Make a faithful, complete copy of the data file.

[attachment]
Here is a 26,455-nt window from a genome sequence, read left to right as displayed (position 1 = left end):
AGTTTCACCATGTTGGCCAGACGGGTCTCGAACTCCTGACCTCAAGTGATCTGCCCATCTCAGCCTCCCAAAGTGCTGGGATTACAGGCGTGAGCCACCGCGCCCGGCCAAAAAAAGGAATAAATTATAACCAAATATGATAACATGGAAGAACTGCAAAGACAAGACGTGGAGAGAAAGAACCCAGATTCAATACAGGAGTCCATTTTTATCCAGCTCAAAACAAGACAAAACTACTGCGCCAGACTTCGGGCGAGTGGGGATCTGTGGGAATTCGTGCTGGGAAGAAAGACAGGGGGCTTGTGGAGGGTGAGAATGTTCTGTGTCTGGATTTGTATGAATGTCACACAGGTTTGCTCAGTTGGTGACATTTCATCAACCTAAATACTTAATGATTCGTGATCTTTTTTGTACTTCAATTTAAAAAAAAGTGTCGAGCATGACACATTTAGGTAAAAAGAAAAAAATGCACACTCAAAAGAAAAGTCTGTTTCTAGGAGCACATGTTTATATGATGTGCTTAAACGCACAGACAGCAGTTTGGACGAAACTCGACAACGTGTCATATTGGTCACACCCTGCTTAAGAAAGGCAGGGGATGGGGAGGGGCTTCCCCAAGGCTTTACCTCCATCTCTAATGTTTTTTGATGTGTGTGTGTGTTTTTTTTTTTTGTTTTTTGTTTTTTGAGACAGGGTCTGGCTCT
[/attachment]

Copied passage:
Here is a 26,455-nt window from a genome sequence, read left to right as displayed (position 1 = left end):
AGTTTCACCATGTTGGCCAGACGGGTCTCGAACTCCTGACCTCAAGTGATCTGCCCATCTCAGCCTCCCAAAGTGCTGGGATTACAGGCGTGAGCCACCGCGCCCGGCCAAAAAAAGGAATAAATTATAACCAAATATGATAACATGGAAGAACTGCAAAGACAAGACGTGGAGAGAAAGAACCCAGATTCAATACAGGAGTCCATTTTTATCCAGCTCAAAACAAGACAAAACTACTGCGCCAGACTTCGGGCGAGTGGGGATCTGTGGGAATTCGTGCTGGGAAGAAAGACAGGGGGCTTGTGGAGGGTGAGAATGTTCTGTGTCTGGATTTGTATGAATGTCACACAGGTTTGCTCAGTTGGTGACATTTCATCAACCTAAATACTTAATGATTCGTGATCTTTTTTGTACTTCAATTTAAAAAAAAGTGTCGAGCATGACACATTTAGGTAAAAAGAAAAAAATGCACACTCAAAAGAAAAGTCTGTTTCTAGGAGCACATGTTTATATGATGTGCTTAAACGCACAGACAGCAGTTTGGACGAAACTCGACAACGTGTCATATTGGTCACACCCTGCTTAAGAAAGGCAGGGGATGGGGAGGGGCTTCCCCAAGGCTTTACCTCCATCTCTAATGTTTTTTGATGTGTGTGTGTGTTTTTTTTTTTTGTTTTTTGTTTTTTGAGACAGGGTCTGGCTCT